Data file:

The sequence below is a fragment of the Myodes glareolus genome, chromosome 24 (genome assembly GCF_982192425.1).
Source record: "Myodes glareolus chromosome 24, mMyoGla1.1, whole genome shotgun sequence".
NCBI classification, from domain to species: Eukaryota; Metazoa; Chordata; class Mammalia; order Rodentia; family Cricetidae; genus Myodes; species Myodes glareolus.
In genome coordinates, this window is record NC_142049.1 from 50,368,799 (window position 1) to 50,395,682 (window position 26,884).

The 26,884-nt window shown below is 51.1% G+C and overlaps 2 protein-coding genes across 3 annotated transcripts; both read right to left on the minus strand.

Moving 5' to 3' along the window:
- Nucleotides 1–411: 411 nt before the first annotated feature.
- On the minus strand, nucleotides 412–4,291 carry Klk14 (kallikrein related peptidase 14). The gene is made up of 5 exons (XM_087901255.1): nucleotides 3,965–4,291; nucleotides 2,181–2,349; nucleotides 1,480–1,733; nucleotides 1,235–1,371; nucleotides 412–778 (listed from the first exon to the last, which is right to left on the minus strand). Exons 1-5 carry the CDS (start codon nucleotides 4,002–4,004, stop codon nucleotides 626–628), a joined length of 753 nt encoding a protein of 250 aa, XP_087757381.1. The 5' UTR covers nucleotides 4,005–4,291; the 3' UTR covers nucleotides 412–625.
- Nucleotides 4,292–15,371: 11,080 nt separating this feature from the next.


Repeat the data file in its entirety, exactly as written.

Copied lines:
The sequence below is a fragment of the Myodes glareolus genome, chromosome 24 (genome assembly GCF_982192425.1).
Source record: "Myodes glareolus chromosome 24, mMyoGla1.1, whole genome shotgun sequence".
NCBI classification, from domain to species: Eukaryota; Metazoa; Chordata; class Mammalia; order Rodentia; family Cricetidae; genus Myodes; species Myodes glareolus.
In genome coordinates, this window is record NC_142049.1 from 50,368,799 (window position 1) to 50,395,682 (window position 26,884).

The 26,884-nt window shown below is 51.1% G+C and overlaps 2 protein-coding genes across 3 annotated transcripts; both read right to left on the minus strand.

Moving 5' to 3' along the window:
- Nucleotides 1–411: 411 nt before the first annotated feature.
- On the minus strand, nucleotides 412–4,291 carry Klk14 (kallikrein related peptidase 14). The gene is made up of 5 exons (XM_087901255.1): nucleotides 3,965–4,291; nucleotides 2,181–2,349; nucleotides 1,480–1,733; nucleotides 1,235–1,371; nucleotides 412–778 (listed from the first exon to the last, which is right to left on the minus strand). Exons 1-5 carry the CDS (start codon nucleotides 4,002–4,004, stop codon nucleotides 626–628), a joined length of 753 nt encoding a protein of 250 aa, XP_087757381.1. The 5' UTR covers nucleotides 4,005–4,291; the 3' UTR covers nucleotides 412–625.
- Nucleotides 4,292–15,371: 11,080 nt separating this feature from the next.